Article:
There’s an interesting article up at Sapiens by William M. Cotter on military leaflets dropped over civilians during war in the Middle East, specifically Israeli messaging in Gaza as well as U.S. and allied leafleting over ISIS-held Raqqa. As a linguistic anthropologist, Cotter looks particularly at the language used in such leaflets, analyzing them for their strategic use in war. Looking, for example, at the vague language in messages informing Gazans to “stay away from Hamas elements,” Cotter asks, “What does the lack of specificity mean? Why are civilians only being provided with part of the story and given only a portion of the information that they need in order to avoid becoming victims of military strikes?”
The answer is of course because war – even with precision bombing and high tech missiles – doesn’t actually care about civilians or even the distinction between civilians and combatants. Especially in a place like Syria, where total war consumes lives regardless of this distinction, or in places like Gaza, perpetually stuck in interwar1 as civilians never know if violence is near. Actors such as ISIS fighters, the U.S. military and its drones, or the IDF often don’t care about this distinction either. Cotter provides some good analysis of what the messages are actually doing: they provide cover for militaries by technically “warning” civilians of impending violence but without adequately shielding them. In such instances of asymmetrical warfare, such leaflets or other messaging can act as an actual warning for civilians, but also also act as a free pass for military aggression or as a form of psychological warfare to intimidate the opponent.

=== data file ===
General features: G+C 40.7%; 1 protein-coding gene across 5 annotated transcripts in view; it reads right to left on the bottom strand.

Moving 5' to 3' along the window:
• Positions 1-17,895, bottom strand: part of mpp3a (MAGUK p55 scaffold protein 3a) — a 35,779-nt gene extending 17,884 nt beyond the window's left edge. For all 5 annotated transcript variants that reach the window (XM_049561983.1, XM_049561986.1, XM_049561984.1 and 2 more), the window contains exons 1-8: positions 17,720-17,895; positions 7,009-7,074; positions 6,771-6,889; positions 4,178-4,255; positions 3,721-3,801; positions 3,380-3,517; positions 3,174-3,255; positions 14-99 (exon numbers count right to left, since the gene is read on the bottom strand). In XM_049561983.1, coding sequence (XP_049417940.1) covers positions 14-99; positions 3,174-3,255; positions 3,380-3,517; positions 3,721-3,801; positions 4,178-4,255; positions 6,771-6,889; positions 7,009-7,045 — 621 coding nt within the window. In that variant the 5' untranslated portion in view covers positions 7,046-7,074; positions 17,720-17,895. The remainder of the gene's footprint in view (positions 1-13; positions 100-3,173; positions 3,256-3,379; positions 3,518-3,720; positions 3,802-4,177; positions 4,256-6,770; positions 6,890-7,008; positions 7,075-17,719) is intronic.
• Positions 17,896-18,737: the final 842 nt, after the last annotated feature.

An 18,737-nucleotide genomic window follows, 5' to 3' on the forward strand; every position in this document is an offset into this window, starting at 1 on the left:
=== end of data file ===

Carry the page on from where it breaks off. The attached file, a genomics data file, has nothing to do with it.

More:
While my own ongoing work on radio messages and leaflets in Uganda and the Congo resonates with this is somewhat tangential ways (and that will maybe be a forthcoming post), I want to flip the message of Cotter’s piece. The subtitle for his Sapiens article says: “Modern warfare isn’t only conducted with bombs, tanks, and guns—language also plays a central role.” But what if we think of bombs, tanks, and guns as linguistic tools?
If we conceive of bombing as a speech act, a tank as a performative, or a gun as medium, we begin to see all of warfare as communicative practice. War and violence say something, after all. Leaflets and propaganda say something about war, of course, but the politics of war-making and actual acts of war also have a lot to say. We should be attuned to violence as speech. Continue reading